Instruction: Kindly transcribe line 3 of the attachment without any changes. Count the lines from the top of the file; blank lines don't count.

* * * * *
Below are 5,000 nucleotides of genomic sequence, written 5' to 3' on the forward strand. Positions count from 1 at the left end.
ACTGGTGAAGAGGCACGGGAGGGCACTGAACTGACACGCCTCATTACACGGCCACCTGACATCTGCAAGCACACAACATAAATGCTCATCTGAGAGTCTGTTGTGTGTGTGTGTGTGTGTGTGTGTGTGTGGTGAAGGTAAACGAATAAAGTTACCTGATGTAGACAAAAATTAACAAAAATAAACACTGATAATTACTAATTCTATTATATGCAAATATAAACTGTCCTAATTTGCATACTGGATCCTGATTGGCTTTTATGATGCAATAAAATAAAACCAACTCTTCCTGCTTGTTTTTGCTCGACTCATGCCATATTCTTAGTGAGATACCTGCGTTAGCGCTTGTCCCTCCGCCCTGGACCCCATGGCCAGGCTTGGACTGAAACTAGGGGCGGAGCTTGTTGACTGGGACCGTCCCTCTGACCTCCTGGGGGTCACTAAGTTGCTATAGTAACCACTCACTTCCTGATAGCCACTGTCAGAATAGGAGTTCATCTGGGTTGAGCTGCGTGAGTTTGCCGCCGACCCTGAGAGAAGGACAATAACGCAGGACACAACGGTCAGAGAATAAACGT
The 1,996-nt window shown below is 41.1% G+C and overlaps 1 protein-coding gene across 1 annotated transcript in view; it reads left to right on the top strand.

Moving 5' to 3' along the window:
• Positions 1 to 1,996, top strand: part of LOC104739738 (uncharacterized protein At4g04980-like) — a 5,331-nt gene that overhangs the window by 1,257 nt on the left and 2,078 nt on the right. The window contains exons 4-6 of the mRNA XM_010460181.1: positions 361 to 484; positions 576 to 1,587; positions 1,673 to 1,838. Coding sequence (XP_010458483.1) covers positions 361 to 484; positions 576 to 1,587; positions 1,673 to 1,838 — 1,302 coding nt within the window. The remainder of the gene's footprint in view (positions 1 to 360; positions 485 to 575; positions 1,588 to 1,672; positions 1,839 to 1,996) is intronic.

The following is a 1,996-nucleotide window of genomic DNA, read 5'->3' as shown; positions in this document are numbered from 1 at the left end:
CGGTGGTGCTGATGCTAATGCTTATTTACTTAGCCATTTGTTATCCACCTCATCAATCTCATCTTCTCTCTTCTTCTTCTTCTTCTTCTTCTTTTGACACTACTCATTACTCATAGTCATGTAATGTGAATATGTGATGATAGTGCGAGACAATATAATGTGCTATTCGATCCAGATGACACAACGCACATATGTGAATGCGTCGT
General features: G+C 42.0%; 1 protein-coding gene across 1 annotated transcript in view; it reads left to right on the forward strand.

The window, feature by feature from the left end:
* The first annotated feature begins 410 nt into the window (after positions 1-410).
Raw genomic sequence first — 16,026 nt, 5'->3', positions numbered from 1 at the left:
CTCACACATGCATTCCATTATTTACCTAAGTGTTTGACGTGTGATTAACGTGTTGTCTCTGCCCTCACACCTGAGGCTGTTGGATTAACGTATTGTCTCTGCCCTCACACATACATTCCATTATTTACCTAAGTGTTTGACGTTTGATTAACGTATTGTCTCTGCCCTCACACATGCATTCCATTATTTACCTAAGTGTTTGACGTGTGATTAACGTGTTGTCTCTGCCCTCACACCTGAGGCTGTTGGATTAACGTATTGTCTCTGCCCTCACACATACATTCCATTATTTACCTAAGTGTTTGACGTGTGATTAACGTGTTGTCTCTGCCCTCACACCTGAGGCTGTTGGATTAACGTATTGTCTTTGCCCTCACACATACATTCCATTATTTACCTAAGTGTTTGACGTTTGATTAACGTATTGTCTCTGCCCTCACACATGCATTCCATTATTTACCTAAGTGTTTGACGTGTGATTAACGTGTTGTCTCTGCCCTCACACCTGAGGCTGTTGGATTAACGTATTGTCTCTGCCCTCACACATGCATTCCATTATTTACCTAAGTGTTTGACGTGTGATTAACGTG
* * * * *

The 1,996-nt window shown below is 41.1% G+C and overlaps 1 protein-coding gene across 1 annotated transcript in view; it reads left to right on the top strand.